[SOURCE: Washington Post (A01), AUTHOR: Christopher Stern]
(http://washingtonpost.com/wp-dyn/articles/A49551-2000Nov21.html)
See Also
FTC STEPS BACK FROM REGULATING FILM MARKETING
[SOURCE: Wall Street Journal (B2), AUTHOR: David Pringle]
(http://interactive.wsj.com/articles/SB974856096446485901.htm)
(Subscription Required)

SHOP, E-MAIL AND WEB SURF ON THE TELLY
Issue: Convergence/Interactive TV
The Henley Center, a market research firm based in London, estimates that
by 2005 more people in Britain will log onto the Internet through their
TV's than on their PC's. Already 4.6 million households in Britain, or 20
percent, use some form of interactive television, a broad term that
encompasses everything from enhanced broadcasting to Internet use. Only
slightly more households, 29 percent, surf the Net from a home PC,
according to Forrester Research. This is a stark contrast to the US where
just 600,000 households (0.6%) use interactive TV while 43% of homes access
the Internet through a PC. The disparity says as much about how technology
is adopted by the general public as it does about what the new economy may
look like as it matures. In the United States, broadcasting and the
Internet have developed in parallel universes; in Britain they are
increasingly intertwined. Learn more about interactive TV in Europe at the
URL below.
[SOURCE: New York Times (C15), AUTHOR: Suzanne Kapner]
(http://www.nytimes.com/2000/11/20/technology/20VIDE.html)
(requires registration)
See Also:
NEWLY UNVEILED AOLTV IS SERIOUSLY FLAWED
[SOURCE: San Jose Mercury News, AUTHOR: Mike Langberg]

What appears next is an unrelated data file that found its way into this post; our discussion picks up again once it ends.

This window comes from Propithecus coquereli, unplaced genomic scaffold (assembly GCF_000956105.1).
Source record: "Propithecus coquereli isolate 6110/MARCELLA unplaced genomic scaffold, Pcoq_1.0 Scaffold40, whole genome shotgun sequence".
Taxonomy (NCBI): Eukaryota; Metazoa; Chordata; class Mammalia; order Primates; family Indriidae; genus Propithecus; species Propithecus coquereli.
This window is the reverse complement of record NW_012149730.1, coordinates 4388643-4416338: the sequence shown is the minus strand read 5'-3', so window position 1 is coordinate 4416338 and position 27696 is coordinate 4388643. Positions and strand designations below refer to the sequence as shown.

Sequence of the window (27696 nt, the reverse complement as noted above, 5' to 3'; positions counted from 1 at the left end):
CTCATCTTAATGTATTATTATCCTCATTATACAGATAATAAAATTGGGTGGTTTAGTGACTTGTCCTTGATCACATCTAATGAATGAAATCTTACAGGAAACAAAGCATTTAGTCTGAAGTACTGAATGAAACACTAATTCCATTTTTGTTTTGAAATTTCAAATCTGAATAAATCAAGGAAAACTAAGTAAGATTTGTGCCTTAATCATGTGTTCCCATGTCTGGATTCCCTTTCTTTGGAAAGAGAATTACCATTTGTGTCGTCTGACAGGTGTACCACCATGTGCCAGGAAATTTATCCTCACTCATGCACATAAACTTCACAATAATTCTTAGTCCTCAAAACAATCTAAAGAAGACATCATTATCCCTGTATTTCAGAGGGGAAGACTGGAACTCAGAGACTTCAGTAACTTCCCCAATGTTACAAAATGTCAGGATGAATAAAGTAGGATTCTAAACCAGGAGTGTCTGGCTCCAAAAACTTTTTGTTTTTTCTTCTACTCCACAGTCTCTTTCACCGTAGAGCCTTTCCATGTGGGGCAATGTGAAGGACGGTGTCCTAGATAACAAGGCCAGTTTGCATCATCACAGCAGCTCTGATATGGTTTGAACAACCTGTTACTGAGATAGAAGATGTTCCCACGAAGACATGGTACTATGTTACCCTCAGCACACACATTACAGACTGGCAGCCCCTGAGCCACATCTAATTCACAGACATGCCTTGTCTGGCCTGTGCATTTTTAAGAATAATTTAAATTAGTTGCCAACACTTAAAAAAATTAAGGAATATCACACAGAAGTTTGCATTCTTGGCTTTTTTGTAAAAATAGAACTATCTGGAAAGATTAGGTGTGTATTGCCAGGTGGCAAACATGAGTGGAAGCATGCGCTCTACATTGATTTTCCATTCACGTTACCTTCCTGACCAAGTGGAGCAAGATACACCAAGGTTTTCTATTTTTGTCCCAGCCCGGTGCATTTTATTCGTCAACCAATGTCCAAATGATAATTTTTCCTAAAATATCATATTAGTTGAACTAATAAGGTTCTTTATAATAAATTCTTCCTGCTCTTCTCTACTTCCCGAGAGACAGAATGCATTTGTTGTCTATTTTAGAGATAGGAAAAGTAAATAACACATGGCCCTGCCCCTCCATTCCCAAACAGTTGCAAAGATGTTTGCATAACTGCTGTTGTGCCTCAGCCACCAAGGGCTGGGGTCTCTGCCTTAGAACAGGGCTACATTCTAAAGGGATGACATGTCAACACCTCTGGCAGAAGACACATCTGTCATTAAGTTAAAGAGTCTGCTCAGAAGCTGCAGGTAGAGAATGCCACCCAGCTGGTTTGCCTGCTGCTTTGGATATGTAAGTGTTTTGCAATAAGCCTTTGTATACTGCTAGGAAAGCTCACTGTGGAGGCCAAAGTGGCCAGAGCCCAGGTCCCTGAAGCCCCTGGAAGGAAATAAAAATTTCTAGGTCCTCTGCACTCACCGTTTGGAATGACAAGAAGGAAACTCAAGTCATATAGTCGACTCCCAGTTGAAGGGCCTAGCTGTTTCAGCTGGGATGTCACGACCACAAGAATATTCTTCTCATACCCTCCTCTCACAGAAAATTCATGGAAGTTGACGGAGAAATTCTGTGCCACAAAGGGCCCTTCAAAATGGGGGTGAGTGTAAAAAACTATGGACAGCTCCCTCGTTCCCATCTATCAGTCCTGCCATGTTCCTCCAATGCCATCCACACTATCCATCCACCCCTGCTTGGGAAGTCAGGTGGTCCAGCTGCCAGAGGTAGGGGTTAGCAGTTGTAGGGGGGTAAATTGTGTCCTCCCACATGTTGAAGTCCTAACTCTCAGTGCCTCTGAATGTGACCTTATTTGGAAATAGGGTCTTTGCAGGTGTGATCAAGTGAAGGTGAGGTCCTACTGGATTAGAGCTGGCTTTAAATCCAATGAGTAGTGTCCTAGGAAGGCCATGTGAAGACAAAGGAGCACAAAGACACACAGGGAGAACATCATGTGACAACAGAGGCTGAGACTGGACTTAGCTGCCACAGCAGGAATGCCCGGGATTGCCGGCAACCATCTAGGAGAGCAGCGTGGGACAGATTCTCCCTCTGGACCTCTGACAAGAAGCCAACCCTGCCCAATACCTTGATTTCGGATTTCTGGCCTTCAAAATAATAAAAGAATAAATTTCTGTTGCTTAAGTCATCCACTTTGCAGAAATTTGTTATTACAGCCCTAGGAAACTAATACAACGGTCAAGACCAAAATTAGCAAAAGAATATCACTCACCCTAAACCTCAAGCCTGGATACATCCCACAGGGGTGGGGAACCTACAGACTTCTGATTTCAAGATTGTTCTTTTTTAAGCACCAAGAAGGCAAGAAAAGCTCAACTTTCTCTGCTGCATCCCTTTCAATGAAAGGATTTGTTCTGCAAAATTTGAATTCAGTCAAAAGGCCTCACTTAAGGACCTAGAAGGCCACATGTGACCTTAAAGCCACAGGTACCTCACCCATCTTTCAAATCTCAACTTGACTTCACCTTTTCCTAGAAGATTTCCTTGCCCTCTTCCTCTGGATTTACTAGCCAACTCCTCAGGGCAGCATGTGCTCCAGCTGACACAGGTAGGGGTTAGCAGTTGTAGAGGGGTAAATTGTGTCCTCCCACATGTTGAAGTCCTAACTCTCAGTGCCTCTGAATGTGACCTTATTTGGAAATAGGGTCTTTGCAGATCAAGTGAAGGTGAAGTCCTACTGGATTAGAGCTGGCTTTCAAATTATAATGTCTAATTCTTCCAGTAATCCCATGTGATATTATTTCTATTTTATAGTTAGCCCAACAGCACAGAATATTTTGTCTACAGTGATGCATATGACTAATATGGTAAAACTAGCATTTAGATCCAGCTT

(http://www0.mercurycenter.com/svtech/columns/front/docs/ml111900.htm)

THEATER OWNERS PROMISE CONTROLS ON 'R' PREVIEWS
Issue: Media & Society
The nation's theater owners have agreed not to show previews for R-rated
movies to audiences waiting to see G- and PG-rated films. This is being done
in response to a recent Federal Trade Commission report that said Hollywood
is marketing violent entertainment to young children. The National
Association of Theater Owners made the pledge along with other promises
to limit children's exposure to violent films. The FTC responded
with cautious praise. "It is clearly a step in the right direction," said
agency spokesman Eric London, adding: "The real test for any self-regulatory
proposal is the breadth and depth of its implementation." An FTC report
released in September found that the movie, music and video-game industries
are regularly marketing violent entertainment to children, despite
labeling the products as suitable for adults. The report cited the example
of one movie studio using a 10-year-old child in market research for a
violent R-rated film. One theater owner said parents must share
responsibility in keeping their children from violent films, as well. "I get
the most calls from parents who are mad that we haven't let their kids in an
R-rated movie," one owner said.
[SOURCE: Washington Post (E01), AUTHOR: Christopher Stern]
(http://washingtonpost.com/wp-dyn/articles/A37692-2000Nov7.html)

Gary Handman
Director
Media Resources Center
Moffitt Library
UC Berkeley 94720-6000
http://www.lib.berkeley.edu/MRC

"Everything wants to become television"
(Gregory Ulmer.  Teletheory : Grammatology in the Age of Video)